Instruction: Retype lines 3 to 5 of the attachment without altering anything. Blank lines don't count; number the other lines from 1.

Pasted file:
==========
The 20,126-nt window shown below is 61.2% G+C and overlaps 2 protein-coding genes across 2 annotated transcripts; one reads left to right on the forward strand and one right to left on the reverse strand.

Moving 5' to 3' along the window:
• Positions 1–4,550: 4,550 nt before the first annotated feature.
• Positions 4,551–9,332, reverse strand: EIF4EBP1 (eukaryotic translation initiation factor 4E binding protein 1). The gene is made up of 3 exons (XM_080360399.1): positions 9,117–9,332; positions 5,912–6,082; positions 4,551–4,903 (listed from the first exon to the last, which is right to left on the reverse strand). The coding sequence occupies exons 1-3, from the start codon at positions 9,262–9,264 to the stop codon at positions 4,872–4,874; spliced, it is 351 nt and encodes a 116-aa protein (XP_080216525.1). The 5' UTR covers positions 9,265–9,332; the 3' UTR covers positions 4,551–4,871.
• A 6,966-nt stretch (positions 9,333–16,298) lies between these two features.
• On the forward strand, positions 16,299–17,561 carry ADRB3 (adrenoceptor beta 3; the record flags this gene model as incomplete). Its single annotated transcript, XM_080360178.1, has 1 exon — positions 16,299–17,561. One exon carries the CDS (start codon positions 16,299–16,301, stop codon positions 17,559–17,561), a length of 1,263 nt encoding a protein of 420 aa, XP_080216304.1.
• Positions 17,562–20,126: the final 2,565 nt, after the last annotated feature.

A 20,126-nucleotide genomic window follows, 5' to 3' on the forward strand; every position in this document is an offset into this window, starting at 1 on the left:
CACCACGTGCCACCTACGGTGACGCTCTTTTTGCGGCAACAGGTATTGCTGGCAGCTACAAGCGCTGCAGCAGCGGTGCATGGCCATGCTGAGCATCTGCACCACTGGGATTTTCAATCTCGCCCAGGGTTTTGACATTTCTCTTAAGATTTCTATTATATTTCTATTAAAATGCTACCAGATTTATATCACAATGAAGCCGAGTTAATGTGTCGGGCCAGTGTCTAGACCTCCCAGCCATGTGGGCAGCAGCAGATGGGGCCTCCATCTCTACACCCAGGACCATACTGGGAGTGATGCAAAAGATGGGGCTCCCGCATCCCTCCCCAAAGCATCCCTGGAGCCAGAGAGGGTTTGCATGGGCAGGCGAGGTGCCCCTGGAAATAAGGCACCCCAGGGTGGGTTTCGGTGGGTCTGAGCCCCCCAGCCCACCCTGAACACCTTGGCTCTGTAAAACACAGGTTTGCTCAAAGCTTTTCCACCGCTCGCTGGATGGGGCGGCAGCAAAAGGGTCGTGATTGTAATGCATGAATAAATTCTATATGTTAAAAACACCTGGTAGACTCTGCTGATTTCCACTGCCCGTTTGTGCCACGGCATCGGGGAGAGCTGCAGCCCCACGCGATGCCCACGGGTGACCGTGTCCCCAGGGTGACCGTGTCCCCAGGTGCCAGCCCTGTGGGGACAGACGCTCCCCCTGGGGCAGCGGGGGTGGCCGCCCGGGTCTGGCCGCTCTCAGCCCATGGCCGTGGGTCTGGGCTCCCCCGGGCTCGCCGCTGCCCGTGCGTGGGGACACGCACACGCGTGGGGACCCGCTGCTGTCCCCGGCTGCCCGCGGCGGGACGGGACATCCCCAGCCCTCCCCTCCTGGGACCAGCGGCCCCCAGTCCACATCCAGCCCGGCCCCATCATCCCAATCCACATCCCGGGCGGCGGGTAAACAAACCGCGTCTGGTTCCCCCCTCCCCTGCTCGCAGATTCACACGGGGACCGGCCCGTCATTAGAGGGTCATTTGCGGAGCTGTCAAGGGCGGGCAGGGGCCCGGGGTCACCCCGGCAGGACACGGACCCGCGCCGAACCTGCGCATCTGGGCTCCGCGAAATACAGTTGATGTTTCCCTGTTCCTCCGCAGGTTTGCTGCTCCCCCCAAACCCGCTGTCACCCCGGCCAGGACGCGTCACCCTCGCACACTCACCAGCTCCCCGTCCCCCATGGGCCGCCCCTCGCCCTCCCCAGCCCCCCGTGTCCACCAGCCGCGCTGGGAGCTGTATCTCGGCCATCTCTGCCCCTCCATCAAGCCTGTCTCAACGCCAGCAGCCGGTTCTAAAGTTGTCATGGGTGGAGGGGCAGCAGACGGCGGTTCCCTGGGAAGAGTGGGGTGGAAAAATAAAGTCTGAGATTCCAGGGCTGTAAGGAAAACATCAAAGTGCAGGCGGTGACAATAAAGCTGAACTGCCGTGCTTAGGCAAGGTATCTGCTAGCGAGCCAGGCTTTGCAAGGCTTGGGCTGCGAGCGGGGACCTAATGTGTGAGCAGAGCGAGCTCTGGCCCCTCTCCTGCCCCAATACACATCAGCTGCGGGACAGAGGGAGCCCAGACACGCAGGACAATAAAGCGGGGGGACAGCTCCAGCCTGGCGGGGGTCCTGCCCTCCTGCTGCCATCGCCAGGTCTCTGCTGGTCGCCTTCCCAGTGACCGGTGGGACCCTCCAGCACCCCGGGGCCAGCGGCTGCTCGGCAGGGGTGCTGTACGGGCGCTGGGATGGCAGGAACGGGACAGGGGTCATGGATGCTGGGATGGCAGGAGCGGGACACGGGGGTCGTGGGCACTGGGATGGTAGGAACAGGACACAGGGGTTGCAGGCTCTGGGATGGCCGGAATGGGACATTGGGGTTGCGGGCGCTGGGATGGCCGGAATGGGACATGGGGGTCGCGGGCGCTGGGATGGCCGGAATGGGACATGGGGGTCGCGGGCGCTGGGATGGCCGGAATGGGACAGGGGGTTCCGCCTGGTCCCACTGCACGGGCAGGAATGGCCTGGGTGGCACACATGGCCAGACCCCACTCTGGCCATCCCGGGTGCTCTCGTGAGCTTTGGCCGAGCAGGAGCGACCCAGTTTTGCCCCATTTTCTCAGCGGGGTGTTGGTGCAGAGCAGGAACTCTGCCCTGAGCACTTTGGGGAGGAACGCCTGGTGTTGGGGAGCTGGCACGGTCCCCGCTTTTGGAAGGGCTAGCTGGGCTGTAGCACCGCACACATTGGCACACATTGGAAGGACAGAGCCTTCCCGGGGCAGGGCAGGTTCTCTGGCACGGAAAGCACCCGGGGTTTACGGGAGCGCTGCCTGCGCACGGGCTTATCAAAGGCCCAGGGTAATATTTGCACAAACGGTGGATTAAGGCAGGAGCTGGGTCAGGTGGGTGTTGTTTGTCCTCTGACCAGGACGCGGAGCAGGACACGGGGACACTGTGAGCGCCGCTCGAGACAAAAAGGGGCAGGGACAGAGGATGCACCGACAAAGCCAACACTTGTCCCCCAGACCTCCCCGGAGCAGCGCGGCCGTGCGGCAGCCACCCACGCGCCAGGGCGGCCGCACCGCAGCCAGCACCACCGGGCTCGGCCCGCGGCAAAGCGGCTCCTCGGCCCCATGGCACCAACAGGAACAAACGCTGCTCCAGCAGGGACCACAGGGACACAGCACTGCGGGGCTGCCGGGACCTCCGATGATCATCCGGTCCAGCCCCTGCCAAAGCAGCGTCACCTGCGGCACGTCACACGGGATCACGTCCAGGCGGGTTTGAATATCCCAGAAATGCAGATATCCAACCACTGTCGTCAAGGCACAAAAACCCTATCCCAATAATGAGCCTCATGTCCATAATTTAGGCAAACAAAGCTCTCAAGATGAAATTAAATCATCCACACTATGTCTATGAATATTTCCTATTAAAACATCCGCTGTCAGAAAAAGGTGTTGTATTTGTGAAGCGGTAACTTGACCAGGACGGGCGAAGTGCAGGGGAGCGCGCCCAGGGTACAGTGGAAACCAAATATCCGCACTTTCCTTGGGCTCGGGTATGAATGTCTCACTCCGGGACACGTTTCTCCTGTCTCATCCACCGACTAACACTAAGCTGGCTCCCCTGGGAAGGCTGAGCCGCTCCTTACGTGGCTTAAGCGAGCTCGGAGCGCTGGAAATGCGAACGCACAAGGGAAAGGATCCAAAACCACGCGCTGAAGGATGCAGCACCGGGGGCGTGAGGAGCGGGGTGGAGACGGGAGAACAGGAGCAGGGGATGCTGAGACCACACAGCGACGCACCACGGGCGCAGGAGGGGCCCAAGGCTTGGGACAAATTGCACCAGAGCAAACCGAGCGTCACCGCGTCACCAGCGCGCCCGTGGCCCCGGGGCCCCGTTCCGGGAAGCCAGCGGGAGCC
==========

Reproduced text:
• Positions 1–4,550: 4,550 nt before the first annotated feature.
• Positions 4,551–9,332, reverse strand: EIF4EBP1 (eukaryotic translation initiation factor 4E binding protein 1). The gene is made up of 3 exons (XM_080360399.1): positions 9,117–9,332; positions 5,912–6,082; positions 4,551–4,903 (listed from the first exon to the last, which is right to left on the reverse strand). The coding sequence occupies exons 1-3, from the start codon at positions 9,262–9,264 to the stop codon at positions 4,872–4,874; spliced, it is 351 nt and encodes a 116-aa protein (XP_080216525.1). The 5' UTR covers positions 9,265–9,332; the 3' UTR covers positions 4,551–4,871.
• A 6,966-nt stretch (positions 9,333–16,298) lies between these two features.